Thu Jul 28 05:03pm EDT
Former New York Yankees pitcher Hideki Irabu was found dead of an apparent suicide in his suburban Los Angeles home on Wednesday, according to the Los Angeles County sheriff's office. He was 42.
The big right-hander was a star pitcher in Japan for nine seasons before his contract was sold to the San Diego Padres in 1997. Irabu, however, refused to play for the Padres and his rights were traded to the Yankees, the only American team that Irabu said he would join.
Irabu's time in the Bronx was famously defined more by tabloid headlines than actual results on the field. Despite pitching on three playoff teams (and two World Series winners), Irabu made only one appearance in the playoffs, giving up seven runs in a long-relief effort during an ALCS Game 3 blowout loss to the Boston Red Sox. He famously sparred with late Yankees owner George Steinbrenner, who called him a "fat... toad" to reporters after one spring training game.
Jack Curry of YES Network remembers that day:
It's impossible to chronicle Irabu's career without detailing an incident from what should have been a harmless exhibition game in 1999. When Irabu failed to cover first for the second straight game, it infuriated Steinbrenner and unleashed an awkward series of events around a team waiting to leave Tampa and fly to San Diego to two exhibition games.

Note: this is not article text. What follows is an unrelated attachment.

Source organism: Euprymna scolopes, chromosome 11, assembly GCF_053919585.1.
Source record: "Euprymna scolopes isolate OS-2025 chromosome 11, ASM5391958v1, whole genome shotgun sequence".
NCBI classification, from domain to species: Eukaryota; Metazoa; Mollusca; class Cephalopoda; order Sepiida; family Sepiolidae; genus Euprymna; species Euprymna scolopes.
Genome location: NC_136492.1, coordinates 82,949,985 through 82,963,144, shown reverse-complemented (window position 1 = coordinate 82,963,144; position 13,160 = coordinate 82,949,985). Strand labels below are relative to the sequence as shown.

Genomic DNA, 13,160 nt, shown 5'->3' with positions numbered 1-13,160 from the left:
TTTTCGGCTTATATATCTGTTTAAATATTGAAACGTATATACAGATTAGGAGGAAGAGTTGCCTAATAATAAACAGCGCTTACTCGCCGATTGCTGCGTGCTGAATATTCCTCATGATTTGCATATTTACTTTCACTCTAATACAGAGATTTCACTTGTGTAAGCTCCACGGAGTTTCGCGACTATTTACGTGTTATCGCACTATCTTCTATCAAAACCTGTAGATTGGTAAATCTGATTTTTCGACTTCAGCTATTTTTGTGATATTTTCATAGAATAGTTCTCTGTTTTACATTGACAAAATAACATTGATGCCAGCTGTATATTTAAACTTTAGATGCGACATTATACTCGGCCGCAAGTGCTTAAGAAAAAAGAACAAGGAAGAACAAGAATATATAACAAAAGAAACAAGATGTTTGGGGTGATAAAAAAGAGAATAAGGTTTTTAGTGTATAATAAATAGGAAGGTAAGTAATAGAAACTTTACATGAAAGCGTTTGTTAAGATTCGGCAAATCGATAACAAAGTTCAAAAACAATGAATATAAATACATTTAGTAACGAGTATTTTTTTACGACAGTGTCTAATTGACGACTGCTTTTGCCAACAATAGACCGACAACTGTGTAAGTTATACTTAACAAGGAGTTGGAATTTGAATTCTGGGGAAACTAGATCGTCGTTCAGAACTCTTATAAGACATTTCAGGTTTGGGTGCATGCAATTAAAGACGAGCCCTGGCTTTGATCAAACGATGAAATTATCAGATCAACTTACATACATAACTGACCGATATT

A few minutes after Irabu's mistake, Steinbrenner criticized the 253-pound pitcher.
"He looked like a fat, **** (rhymes with fussy) toad out there, not covering first base," Steinbrenner said. "I don't know what you got to do. That's not a Yankee."
Irabu, who was typically bland in interviews, raised his voice that day and said that he couldn't understand why he was being questioned for not having "any guts" or "any fight." He lamented that he was being judged "on a play-by-play basis rather than my overall play."
After three seasons with the Yankees, Irabu was traded to the Montreal Expos and later pitched for the Texas Rangers. He finished his U.S. career with a 34-35 record and 5.15 ERA and returned to Japan to pitch for the Hanshin Tigers.
Irabu's post-baseball career contained a couple of troubled headlines. In 2008, he was involved in a barroom altercation after his credit card was declined. In 2010, he was pulled over in Gardena, Calif., on a suspected DUI.
TMZ reports Irabu's body was found by a friend at the pitcher's home in Palos Verdes.
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